Monday, September 24, 2012

{Review} A Death in C Minor by Rebecca Yount

ASIN #: B008BY13RQ
File Size: 814 KB
Page Count: 304
Copyright: June 15, 2012
Publisher: Independent Publisher

Book Summary:
(Taken from Amazon)

Determined to rebuild her life following a suicide attempt, beautiful young American concert pianist Jessica Beaumont retreats to a 17th century cottage near the village of Kenwick, in rural England. She is embroiled in the murder investigation of a secretive neighbor who was hacked to death in his manor house with his own kitchen cleaver. She soon becomes romantically entangled with one of the murder suspects, a handsome wealthy landowner. Hungry for love, she flings herself full-tilt into an affair with him. Then, on a rainy evening, Detective Inspector Michael "Mick" Chandra of New Scotland Yard shows up at the door of her rented cottage, informing her that he has been assigned to reopen the case.

Against the backdrop of a violent murder evolves a passionate love story. When Jess herself finds the critical clue to the killing, she is threatened to become the next victim.

Kathy's Review:

I'm not that experienced in reading the mystery genre, but I know there are always a ton of suspects and a lot of misdirection that occurs as the story unfolds. In A Death in C Minor, I quickly lost track of the suspects, as there are many, and some names were similar (e.g. Tony vs. Troy). Then, as I'm sure the author intended, I began to suspect someone completely off-base, only to be completely wrong in the end.

The book is satisfying in that there are clear-cut good guys and bad guys, and they're easy to root for or against. There's a damaged heroine in concert pianist Jessica Beaumont, an American ex-pat who has fled to a small town in England to avoid dealing with the death of her 10-year-old son. Mick Chandra, the detective investigating the murder of Peter Chandler, is a likable guy although he's got a huge ego on him. Adam Marr is a good looking, wealthy jerk, and as a reader I waited for him to get what was coming to him.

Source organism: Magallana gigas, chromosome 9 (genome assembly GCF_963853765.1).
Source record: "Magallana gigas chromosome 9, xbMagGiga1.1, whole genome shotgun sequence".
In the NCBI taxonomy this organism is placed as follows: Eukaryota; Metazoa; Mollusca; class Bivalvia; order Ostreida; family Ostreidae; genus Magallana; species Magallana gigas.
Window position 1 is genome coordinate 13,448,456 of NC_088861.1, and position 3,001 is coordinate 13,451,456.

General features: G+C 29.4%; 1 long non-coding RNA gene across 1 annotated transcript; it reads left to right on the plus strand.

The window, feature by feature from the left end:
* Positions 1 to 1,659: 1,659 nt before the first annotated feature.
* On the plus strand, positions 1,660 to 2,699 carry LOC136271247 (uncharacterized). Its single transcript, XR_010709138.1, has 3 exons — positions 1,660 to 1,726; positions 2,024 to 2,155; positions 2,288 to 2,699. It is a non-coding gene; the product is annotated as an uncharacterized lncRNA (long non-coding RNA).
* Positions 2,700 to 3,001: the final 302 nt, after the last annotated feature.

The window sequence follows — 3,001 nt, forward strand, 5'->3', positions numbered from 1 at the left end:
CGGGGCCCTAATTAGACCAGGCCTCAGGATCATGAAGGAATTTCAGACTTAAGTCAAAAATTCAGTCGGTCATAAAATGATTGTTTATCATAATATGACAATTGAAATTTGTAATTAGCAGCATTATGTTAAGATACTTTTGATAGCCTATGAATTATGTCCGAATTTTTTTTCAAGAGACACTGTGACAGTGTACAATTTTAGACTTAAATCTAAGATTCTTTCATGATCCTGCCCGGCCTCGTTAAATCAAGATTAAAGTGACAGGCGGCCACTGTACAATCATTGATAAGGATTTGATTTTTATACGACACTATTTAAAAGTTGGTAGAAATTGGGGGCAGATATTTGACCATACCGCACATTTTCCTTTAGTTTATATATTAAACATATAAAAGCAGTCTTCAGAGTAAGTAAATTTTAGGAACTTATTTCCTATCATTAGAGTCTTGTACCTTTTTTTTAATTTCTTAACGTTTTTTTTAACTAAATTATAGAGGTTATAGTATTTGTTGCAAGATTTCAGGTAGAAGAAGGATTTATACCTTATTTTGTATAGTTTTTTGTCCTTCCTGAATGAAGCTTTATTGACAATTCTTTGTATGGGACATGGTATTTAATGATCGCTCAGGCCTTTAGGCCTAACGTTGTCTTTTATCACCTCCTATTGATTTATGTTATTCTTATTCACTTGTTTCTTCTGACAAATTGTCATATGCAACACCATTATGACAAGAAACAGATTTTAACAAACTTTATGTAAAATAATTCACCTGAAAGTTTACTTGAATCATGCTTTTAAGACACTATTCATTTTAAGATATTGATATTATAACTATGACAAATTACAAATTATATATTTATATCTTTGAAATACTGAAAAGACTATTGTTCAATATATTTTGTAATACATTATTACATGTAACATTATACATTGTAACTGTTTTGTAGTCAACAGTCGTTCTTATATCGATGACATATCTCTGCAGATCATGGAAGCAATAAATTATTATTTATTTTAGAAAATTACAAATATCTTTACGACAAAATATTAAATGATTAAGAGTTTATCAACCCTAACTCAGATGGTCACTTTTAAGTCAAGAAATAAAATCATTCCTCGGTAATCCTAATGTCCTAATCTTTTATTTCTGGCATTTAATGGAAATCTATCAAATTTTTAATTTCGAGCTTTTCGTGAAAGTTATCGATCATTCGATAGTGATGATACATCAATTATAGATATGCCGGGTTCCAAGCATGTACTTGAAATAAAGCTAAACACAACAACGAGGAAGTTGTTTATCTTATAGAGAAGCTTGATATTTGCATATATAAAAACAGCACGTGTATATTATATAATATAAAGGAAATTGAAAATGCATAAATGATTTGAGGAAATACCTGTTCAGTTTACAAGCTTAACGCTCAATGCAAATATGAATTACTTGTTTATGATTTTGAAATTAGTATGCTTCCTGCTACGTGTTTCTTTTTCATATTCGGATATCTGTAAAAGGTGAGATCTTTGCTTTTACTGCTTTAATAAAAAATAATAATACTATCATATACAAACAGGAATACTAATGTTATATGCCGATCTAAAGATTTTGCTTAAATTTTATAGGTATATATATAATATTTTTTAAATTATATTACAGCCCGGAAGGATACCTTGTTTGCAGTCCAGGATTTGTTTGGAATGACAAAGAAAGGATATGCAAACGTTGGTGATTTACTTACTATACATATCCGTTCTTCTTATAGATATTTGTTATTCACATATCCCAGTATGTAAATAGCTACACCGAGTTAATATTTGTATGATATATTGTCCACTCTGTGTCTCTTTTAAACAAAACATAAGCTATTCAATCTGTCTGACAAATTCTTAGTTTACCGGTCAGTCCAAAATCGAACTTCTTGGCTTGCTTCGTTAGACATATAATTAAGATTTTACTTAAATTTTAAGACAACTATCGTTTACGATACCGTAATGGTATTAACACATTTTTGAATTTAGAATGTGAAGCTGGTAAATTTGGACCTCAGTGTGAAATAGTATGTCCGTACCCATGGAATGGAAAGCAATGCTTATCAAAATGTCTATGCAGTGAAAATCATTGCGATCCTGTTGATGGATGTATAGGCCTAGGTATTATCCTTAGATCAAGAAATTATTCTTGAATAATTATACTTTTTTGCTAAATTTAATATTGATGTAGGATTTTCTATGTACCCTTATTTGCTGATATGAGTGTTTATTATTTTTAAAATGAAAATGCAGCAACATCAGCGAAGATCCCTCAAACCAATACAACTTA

Some of the backstory of the murder was lost on me - with the Chechen mafia and the financial stuff that was going on - but mostly I was engaged throughout this entire book. There's a romance aspect with Jess and Mick, which is a nice complement to the murder mystery. Some of the details tied up too neatly, such as finding certain pieces of evidence, but as a relatively fledgling mystery reader I took these in stride.

I'm looking forward to Mick Chandra's next case, and I hope that Jess sticks around, too!

*An ecopy of the book was provided by the author's publicist in exchange for an honest review.

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